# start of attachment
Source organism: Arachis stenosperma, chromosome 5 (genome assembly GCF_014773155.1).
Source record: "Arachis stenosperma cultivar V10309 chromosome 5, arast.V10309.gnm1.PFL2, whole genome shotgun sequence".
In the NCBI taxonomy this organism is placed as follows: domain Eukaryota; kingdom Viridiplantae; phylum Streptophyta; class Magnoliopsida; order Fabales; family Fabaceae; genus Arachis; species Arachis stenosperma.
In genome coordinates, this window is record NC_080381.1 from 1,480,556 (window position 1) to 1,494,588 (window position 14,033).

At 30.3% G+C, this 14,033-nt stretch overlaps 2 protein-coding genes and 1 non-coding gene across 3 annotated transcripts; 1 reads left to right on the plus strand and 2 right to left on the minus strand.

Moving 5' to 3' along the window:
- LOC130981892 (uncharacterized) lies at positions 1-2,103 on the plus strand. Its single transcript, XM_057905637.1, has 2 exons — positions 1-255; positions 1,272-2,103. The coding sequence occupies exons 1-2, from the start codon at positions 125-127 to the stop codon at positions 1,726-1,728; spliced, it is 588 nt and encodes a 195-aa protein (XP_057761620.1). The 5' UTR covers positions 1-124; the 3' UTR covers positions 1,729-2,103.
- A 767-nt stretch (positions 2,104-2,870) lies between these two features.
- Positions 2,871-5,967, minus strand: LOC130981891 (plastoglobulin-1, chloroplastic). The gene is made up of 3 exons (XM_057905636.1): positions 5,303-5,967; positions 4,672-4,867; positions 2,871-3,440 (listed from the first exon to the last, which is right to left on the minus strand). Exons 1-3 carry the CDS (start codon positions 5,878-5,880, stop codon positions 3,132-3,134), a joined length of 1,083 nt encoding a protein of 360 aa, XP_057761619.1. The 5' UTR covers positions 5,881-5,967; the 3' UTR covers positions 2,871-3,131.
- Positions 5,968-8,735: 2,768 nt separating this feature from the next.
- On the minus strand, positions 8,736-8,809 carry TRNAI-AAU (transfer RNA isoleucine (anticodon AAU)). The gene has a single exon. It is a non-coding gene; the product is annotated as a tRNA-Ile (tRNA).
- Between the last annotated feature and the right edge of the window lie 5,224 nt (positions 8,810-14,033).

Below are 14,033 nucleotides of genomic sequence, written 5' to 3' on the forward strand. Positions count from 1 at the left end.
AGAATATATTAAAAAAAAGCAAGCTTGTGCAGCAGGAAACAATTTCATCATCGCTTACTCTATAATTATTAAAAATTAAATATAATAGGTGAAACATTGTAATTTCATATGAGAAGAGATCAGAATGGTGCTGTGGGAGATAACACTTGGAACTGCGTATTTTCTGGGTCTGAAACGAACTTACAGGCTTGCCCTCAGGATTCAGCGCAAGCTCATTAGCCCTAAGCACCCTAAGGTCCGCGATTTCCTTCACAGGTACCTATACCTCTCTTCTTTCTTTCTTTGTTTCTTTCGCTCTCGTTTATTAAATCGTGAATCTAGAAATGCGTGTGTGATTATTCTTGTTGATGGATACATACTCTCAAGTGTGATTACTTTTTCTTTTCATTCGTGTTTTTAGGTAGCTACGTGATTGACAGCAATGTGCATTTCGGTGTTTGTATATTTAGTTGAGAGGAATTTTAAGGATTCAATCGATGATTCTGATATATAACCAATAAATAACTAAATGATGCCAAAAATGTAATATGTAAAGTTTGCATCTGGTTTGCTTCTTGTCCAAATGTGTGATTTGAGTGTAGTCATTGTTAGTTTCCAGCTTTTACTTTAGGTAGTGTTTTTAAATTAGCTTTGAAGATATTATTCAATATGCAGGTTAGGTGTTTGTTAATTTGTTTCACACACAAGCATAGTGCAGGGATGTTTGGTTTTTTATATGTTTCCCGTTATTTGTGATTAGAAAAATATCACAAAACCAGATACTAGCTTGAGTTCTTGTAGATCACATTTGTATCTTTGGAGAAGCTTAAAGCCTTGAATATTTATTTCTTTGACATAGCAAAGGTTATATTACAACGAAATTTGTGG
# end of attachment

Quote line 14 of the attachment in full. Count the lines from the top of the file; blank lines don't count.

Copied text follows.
AGAATATATTAAAAAAAAGCAAGCTTGTGCAGCAGGAAACAATTTCATCATCGCTTACTCTATAATTATTAAAAATTAAATATAATAGGTGAAACATTGTAATTTCATATGAGAAGAGATCAGAATGGTGCTGTGGGAGATAACACTTGGAACTGCGTATTTTCTGGGTCTGAAACGAACTTACAGGCTTGCCCTCAGGATTCAGCGCAAGCTCATTAGCCCTAAGCACCCTAAGGTCCGCGATTTCCTTCACAGGTACCTATACCTCTCTTCTTTCTTTCTTTGTTTCTTTCGCTCTCGTTTATTAAATCGTGAATCTAGAAATGCGTGTGTGATTATTCTTGTTGATGGATACATACTCTCAAGTGTGATTACTTTTTCTTTTCATTCGTGTTTTTAGGTAGCTACGTGATTGACAGCAATGTGCATTTCGGTGTTTGTATATTTAGTTGAGAGGAATTTTAAGGATTCAATCGATGATTCTGATATATAACCAATAAATAACTAAATGATGCCAAAAATGTAATATGTAAAGTTTGCATCTGGTTTGCTTCTTGTCCAAATGTGTGATTTGAGTGTAGTCATTGTTAGTTTCCAGCTTTTACTTTAGGTAGTGTTTTTAAATTAGCTTTGAAGATATTATTCAATATGCAGGTTAGGTGTTTGTTAATTTGTTTCACACACAAGCATAGTGCAGGGATGTTTGGTTTTTTATATGTTTCCCGTTATTTGTGATTAGAAAAATATCACAAAACCAGATACTAGCTTGAGTTCTTGTAGATCACATTTGTATCTTTGGAGAAGCTTAAAGCCTTGAATATTTATTTCTTTGACATAGCAAAGGTTATATTACAACGAAATTTGTGG